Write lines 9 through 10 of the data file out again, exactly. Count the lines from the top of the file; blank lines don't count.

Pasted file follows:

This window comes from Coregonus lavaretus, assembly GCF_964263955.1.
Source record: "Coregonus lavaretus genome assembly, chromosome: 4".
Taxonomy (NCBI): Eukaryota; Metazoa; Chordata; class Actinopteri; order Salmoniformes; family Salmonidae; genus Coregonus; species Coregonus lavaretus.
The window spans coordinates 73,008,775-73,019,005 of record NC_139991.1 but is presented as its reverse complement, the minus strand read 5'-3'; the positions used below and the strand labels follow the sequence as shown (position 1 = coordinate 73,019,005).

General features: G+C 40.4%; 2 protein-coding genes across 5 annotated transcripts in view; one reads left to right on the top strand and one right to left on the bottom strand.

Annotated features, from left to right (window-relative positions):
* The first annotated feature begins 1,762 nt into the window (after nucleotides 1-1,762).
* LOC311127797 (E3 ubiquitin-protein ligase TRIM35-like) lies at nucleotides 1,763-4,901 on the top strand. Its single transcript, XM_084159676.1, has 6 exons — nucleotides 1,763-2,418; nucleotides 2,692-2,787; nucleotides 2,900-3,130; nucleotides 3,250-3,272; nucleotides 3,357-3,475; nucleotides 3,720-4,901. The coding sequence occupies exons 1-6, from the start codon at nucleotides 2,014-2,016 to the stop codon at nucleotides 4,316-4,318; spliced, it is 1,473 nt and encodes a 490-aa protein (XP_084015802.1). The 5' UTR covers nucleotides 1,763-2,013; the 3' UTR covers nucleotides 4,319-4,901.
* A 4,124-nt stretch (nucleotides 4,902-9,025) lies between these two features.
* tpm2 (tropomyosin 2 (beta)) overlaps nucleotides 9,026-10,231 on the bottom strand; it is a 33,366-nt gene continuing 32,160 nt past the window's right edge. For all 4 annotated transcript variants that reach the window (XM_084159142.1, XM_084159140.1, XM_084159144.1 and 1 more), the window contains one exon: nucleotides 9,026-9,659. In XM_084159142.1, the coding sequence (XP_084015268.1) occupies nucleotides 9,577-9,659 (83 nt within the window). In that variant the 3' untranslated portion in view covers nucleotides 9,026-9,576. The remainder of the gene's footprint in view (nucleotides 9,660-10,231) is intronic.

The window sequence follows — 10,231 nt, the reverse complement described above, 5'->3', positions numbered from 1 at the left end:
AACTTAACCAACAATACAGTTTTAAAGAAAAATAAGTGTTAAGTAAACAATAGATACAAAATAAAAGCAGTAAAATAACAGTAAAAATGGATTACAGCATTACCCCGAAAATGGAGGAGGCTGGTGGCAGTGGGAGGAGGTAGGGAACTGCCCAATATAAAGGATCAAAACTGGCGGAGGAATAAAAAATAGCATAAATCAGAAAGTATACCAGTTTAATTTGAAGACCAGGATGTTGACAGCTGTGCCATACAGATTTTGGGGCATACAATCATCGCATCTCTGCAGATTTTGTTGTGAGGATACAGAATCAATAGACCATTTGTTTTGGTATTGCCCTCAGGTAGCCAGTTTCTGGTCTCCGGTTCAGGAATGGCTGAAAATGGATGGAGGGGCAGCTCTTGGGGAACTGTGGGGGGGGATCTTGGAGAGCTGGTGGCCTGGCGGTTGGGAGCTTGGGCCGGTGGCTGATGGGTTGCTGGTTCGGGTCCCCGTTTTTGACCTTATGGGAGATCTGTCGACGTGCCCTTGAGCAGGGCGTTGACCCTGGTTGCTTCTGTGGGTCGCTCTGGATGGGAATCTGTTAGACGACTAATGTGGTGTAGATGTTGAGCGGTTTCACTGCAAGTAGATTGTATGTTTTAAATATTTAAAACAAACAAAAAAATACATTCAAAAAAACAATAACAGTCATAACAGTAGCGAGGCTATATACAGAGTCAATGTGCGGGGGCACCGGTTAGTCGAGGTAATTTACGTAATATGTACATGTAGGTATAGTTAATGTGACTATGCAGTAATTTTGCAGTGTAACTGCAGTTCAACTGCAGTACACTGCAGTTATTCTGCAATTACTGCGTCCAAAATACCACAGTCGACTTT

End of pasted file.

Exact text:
* A 4,124-nt stretch (nucleotides 4,902-9,025) lies between these two features.
* tpm2 (tropomyosin 2 (beta)) overlaps nucleotides 9,026-10,231 on the bottom strand; it is a 33,366-nt gene continuing 32,160 nt past the window's right edge. For all 4 annotated transcript variants that reach the window (XM_084159142.1, XM_084159140.1, XM_084159144.1 and 1 more), the window contains one exon: nucleotides 9,026-9,659. In XM_084159142.1, the coding sequence (XP_084015268.1) occupies nucleotides 9,577-9,659 (83 nt within the window). In that variant the 3' untranslated portion in view covers nucleotides 9,026-9,576. The remainder of the gene's footprint in view (nucleotides 9,660-10,231) is intronic.